• Abrasion (Glacial)
A glacial erosion process of scraping produced by the impact of rock debris.
Abyssal plain Large zone of relatively low-relief sea-floor.
Acid Precipitation Acidic rain, snow or fog resulting from high level of oxides of sulfur and nitrogen in the air.
Advection The horizontal movement of material in the atmosphere.
Aerosols Tiny solid or liquid particles suspended in the atmosphere.
Aggradation The combination of processes that builds up the surface through the deposition of material that was removed from elsewhere through degradation.
Alluvial fan A fan-shaped deposit consisting of alluvial material located where a mountain stream emerges onto a plain; primarily a desert land-form.
Alluvium Sediment laid down by a stream on its valley floor; deposition occurs when the steam velocity decreases and the valley fills with a veneer of unconsolidated material. Since, soil particles washed from slopes in the drainage basin form a large part of these deposits, alluvial soils are usually fertile and productive.
Antarctic Circle The latitude 66.5 degree south marking the northern boundary of southern hemisphere portion of earth’s surface that receives a 24 hour period of sunlight at least once each year.
Antarctic Ice Sheet The continental glacier that covers almost all of Antarctica, enabling the study of what conditions were like elsewhere in the world during much of the late Cenozoic Ice Age.
Anticline An arc-like upfold with the limbs dipping away from its axis.
Archipelago A group of islands, often elongated tnto a chain.
Arctic Circle The latitude (66.5 degree north) marking the southern boundary of the Northern hemisphere portion of earth’s surface that receives a 24 hour sunlight at least once a year.
AGN Active Galactic Nucleus. The massive black hole in the core of an active galaxy.
Active Galaxy A galaxy with a central black hole which gives radiation.
Antimatter Matter composed of the antiparticles ot those that form normal matter.
Aphelion The farthest distance from the Sun in the elliptical orbit of a planet, comet or an asteroid.
Apogee The point in the orbit of a satellite at which it is farthest from Earth.
Arc-minute A unit of angular measure equal to 1/6 of a degree. The sun and the moon are 30 arc-minutes across.
Arc-second A unit of angular measure equal to 1/60 of an arc-minute. Jupiter measures 44 arc-seconds in respect of its width.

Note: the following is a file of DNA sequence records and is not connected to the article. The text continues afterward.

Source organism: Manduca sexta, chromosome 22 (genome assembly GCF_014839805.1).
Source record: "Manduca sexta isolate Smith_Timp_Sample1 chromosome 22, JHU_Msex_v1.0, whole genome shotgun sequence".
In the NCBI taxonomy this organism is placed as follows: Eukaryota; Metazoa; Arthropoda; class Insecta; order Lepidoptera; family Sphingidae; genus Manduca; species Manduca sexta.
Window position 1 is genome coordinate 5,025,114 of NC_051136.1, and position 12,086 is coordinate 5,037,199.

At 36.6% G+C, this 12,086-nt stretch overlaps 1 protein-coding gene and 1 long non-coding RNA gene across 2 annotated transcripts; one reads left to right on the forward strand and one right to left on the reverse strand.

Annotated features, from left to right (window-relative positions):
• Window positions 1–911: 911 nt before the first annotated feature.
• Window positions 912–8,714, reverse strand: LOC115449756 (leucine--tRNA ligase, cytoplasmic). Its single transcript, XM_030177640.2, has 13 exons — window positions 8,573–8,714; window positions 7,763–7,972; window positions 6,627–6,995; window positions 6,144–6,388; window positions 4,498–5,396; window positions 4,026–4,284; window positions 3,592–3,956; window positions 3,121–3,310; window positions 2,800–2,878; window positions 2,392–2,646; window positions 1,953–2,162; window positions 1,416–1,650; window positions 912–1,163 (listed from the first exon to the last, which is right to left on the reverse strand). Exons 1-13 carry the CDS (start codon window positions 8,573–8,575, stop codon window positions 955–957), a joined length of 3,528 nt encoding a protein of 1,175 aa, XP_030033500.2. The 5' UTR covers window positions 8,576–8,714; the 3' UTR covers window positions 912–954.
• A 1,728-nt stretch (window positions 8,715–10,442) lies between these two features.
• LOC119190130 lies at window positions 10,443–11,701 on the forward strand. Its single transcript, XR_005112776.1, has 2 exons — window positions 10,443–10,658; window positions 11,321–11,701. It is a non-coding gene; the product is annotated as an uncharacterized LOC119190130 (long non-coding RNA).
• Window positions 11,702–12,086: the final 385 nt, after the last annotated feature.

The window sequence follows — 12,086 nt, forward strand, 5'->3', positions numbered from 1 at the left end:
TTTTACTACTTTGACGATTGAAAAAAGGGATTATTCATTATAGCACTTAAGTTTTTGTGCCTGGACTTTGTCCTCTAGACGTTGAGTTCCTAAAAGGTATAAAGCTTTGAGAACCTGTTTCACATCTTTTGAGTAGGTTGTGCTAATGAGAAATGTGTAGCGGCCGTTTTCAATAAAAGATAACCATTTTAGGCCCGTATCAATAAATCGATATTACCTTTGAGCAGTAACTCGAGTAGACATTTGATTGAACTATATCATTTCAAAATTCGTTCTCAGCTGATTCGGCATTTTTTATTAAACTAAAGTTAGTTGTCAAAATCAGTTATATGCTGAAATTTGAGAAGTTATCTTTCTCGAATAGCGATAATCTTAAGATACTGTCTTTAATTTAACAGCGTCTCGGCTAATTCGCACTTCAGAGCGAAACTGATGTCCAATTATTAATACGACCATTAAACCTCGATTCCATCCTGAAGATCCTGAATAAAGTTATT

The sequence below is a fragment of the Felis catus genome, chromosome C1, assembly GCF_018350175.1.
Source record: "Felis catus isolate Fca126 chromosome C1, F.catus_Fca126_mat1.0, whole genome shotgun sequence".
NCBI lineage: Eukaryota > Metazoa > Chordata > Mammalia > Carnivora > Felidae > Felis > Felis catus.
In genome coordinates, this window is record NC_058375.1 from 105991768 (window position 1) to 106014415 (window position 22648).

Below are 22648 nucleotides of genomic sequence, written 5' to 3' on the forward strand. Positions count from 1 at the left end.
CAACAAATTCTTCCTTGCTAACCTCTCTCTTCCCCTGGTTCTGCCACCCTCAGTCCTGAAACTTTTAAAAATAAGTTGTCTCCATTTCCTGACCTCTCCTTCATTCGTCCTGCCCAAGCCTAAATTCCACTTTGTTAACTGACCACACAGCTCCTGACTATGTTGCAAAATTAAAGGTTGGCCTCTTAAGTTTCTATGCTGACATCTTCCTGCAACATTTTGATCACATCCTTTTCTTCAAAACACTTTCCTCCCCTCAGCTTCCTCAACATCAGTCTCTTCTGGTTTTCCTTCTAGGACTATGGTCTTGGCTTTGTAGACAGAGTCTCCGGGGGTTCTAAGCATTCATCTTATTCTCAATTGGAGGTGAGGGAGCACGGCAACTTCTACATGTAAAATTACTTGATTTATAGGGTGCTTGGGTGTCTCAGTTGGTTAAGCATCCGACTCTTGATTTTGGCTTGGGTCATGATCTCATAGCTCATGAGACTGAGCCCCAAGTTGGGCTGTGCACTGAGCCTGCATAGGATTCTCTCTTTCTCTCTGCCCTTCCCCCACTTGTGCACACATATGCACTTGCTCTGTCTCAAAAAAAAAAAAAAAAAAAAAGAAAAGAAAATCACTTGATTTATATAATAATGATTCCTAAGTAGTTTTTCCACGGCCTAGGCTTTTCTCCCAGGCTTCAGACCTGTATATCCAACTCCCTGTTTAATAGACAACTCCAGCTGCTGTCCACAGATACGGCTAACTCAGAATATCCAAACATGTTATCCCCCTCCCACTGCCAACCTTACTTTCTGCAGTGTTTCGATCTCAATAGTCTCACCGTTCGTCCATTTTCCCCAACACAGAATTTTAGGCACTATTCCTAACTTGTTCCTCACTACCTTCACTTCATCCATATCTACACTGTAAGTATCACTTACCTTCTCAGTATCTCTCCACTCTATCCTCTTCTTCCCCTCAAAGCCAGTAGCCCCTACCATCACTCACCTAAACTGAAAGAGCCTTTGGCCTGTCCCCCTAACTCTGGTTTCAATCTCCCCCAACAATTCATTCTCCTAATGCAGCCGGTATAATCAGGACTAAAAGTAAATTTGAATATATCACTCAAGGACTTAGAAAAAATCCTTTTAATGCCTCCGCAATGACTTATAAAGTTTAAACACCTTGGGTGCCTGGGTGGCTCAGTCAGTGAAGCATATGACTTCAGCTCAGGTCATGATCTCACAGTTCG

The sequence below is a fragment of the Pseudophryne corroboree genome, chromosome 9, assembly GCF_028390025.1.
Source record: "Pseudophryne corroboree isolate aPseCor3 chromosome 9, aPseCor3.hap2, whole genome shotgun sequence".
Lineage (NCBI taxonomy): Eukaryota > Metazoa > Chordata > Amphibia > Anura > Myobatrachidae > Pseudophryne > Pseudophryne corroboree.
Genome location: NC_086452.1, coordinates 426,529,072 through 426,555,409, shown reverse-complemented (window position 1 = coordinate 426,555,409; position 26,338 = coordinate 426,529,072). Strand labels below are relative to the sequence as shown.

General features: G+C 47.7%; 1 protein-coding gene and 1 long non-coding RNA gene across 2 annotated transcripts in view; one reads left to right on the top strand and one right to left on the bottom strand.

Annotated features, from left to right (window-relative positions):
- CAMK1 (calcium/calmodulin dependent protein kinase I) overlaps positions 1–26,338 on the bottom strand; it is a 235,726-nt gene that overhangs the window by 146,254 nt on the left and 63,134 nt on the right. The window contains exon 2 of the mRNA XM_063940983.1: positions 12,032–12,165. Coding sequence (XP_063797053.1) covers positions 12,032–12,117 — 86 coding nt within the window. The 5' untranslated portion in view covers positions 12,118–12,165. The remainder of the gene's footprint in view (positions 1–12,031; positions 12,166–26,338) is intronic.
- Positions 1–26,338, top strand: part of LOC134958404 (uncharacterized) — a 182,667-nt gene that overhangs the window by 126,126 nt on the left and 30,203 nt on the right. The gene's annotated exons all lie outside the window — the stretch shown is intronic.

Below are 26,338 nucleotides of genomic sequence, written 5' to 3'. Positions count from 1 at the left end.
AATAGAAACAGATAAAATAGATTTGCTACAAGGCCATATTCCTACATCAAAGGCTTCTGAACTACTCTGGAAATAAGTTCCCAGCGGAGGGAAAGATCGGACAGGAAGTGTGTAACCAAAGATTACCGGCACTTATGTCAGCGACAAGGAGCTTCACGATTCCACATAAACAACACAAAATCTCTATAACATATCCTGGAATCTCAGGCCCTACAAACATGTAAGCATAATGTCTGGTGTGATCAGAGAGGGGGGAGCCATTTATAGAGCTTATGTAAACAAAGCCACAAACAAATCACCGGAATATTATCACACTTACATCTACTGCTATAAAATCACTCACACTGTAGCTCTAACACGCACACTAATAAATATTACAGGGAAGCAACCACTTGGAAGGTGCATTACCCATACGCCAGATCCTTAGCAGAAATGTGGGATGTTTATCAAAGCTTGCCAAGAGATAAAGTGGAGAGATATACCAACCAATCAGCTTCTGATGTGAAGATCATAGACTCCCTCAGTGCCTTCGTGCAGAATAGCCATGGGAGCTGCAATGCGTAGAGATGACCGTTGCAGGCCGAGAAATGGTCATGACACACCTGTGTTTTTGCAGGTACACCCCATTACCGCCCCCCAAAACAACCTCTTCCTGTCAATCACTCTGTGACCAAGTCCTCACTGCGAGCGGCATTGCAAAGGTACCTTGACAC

Asteroid Also called minor planet. It is a body which circles around the sun between the orbits of Mars and Jupiter. There are about 10 thousands of Asteroids.
AU Astronomical Unit. It is the mean difference between the Earth and the Sun. An AU is equal to 150 million Kilometer.
Atmosphere A layer of gases attached to a planet due to its gravity.
Aurora Beautiful lights seen in the northern and the southern skies.
Axis The imaginary line through the center of a planet, Sun or Galaxy around which it rotates.
Ash (volcanic) Solid cinder like lava fragments, smaller than volcanic bombs, that are exploded into the air during an eruption; most fall to the ground around the erupting volcano.


Bay A broad indentation into a coastline.
Biome The broadest justifiable subdivision of the plant and animal world, as assemblage and association of plants and animals that forms a regional ecological unit of Sub-continent dimensions.
Breccia In elastic sedimentary rocks when pebbles-sized fragments in a conglomerate are not rounded but angular and jagged.
Biosphere The zone of terrestrial life, habitat of all living things, and the part of soil layer below that hosts living organisms.
Big-Bang The event marked by a large explosion 13.7 billion years ago, which resulted in the birth of the Universe.
Binary Star Two Stars linked by mutual gravity and revolving around common center of gravity.
Black Hole A collapsed celestial body which is so dense that no light or radiation can escape it.
Blue Giant

A very big hot and luminous blue star.



Cadera A steep walled, circular volcanic basin usually formed by the collapse of a volcano whose magma chamber emptied out; Can aslo result from a particularly powerful eruption that blows off the peak and crater of a volcano.
Cartography The science, art and technology of map making and map use
Cenozoic The era of the recent life on the geological time scale extending from 66 million years ago to the present. this period is subdivided into Tertiary and Quaternary period.
Chinook Name given to Foehn Winds that affect the leeward areas of mountains zones in the western plateaus of North America.
Cinder Cone Volcanic land-form consisting mainly of pyroclastics; often formed during brief periods of explosives activity, they normally remain quite small.
Circum-Pacific Earthquake Belt An aspect of the specific ring of fire, the lengthy belt of subduction zones that girdles the pacific basin; here occur the heaviest concentration of earthquake epicenters as well as active volcanoes on the world map.
Cirque An amphitheater-like basin, high up on a mountain, that is source area of a mountain glacier.
Celestial Equator An imaginary line encircling the sky midway between the celestial poles.
Comet A small celestial body compressed of ice and dust that orbits the Sun.
Constellation The recognized pattern of stars which divide the sky into sections e.g., Virgo, Sagittarius, etc.


Disc Galaxy A galaxy with a flattened circular disc of stars.
Dwarf Star A star with less than average size.


Eclipse The phenomenon when one celestial body passes in front of another.
Ecliptic The path of the Sun around a celestial sphere. It is equivalent to Earth’s orbital plane.
Equator Imaginary line which lies half way between the two poles of a celestial body.
Escape Velocity The minimum velocity which an object requires to leave the surface of planet for entering the space.
Equinox The moment when the Sun appears to stand directly above a planet’s equator.